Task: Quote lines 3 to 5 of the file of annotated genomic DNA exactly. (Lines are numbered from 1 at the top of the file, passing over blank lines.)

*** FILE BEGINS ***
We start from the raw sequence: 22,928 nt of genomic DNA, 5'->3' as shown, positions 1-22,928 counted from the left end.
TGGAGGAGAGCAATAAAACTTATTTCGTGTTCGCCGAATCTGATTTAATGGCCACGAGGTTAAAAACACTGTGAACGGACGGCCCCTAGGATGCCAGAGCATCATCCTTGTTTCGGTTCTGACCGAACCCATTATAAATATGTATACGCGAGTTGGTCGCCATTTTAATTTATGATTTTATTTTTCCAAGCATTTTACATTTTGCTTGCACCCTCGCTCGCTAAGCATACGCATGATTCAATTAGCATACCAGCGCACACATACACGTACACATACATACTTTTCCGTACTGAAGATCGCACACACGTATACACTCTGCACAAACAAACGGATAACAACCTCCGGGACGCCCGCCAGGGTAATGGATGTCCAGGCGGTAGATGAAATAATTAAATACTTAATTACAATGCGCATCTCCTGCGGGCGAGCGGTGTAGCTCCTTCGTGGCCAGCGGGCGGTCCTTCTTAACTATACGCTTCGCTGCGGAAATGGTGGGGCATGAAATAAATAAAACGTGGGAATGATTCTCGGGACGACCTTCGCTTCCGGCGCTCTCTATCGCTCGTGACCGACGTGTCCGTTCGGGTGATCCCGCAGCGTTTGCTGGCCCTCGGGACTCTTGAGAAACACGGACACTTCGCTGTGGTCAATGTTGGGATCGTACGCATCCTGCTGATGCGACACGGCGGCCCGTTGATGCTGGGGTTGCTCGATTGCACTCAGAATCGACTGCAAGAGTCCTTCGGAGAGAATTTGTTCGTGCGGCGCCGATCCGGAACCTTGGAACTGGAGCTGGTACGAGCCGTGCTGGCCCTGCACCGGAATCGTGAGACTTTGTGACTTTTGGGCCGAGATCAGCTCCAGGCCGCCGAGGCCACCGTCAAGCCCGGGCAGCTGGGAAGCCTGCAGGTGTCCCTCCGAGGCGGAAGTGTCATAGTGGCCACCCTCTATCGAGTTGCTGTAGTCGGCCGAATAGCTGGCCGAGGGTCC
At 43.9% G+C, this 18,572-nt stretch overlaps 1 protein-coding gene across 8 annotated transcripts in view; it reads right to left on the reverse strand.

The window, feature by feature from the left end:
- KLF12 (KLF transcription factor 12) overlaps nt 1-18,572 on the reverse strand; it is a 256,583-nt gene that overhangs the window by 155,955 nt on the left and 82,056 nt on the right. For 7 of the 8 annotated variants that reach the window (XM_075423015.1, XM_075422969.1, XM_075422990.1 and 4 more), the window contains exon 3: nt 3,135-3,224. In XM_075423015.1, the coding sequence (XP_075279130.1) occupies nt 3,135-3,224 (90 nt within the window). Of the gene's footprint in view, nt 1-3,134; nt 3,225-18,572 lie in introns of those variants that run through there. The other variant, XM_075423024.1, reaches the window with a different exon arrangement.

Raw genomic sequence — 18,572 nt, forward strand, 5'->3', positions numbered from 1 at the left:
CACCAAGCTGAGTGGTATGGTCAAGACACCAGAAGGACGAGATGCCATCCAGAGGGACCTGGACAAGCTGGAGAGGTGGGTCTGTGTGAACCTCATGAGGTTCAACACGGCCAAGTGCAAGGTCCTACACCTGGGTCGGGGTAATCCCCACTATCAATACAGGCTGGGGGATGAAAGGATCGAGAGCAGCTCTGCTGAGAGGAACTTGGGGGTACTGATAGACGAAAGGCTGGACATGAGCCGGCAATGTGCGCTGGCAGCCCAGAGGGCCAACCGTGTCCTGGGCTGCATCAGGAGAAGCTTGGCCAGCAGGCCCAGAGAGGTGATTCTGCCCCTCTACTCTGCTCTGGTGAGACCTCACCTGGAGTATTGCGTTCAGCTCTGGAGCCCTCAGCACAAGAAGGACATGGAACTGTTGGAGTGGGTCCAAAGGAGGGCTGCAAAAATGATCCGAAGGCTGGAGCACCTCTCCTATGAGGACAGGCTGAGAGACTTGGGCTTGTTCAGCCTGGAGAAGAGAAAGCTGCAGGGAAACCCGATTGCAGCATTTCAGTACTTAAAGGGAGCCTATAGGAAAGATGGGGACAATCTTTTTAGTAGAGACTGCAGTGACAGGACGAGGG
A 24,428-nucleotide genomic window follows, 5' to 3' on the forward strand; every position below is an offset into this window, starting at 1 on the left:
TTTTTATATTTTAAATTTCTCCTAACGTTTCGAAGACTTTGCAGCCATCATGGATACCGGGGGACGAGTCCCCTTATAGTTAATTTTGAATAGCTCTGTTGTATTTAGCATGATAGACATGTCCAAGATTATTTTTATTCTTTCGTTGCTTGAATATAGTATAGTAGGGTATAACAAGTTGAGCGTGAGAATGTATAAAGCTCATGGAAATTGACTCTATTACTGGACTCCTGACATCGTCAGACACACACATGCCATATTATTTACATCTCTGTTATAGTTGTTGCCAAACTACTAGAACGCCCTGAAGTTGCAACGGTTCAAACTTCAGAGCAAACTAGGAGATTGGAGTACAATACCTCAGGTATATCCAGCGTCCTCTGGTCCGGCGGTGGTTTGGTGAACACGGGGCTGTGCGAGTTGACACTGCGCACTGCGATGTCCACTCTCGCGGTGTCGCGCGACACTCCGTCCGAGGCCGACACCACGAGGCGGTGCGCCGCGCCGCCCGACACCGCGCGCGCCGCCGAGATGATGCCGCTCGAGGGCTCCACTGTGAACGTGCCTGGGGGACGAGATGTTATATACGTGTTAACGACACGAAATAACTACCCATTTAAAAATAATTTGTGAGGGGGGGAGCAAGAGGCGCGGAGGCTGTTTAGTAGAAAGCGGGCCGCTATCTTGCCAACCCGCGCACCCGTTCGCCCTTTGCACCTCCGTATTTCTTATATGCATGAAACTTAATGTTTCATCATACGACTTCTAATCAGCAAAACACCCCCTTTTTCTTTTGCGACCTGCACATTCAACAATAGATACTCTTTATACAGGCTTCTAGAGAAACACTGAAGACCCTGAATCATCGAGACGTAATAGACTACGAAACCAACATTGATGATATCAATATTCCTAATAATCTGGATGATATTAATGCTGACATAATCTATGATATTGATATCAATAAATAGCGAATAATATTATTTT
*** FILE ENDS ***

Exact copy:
At 43.9% G+C, this 18,572-nt stretch overlaps 1 protein-coding gene across 8 annotated transcripts in view; it reads right to left on the reverse strand.

The window, feature by feature from the left end:
- KLF12 (KLF transcription factor 12) overlaps nt 1-18,572 on the reverse strand; it is a 256,583-nt gene that overhangs the window by 155,955 nt on the left and 82,056 nt on the right. For 7 of the 8 annotated variants that reach the window (XM_075423015.1, XM_075422969.1, XM_075422990.1 and 4 more), the window contains exon 3: nt 3,135-3,224. In XM_075423015.1, the coding sequence (XP_075279130.1) occupies nt 3,135-3,224 (90 nt within the window). Of the gene's footprint in view, nt 1-3,134; nt 3,225-18,572 lie in introns of those variants that run through there. The other variant, XM_075423024.1, reaches the window with a different exon arrangement.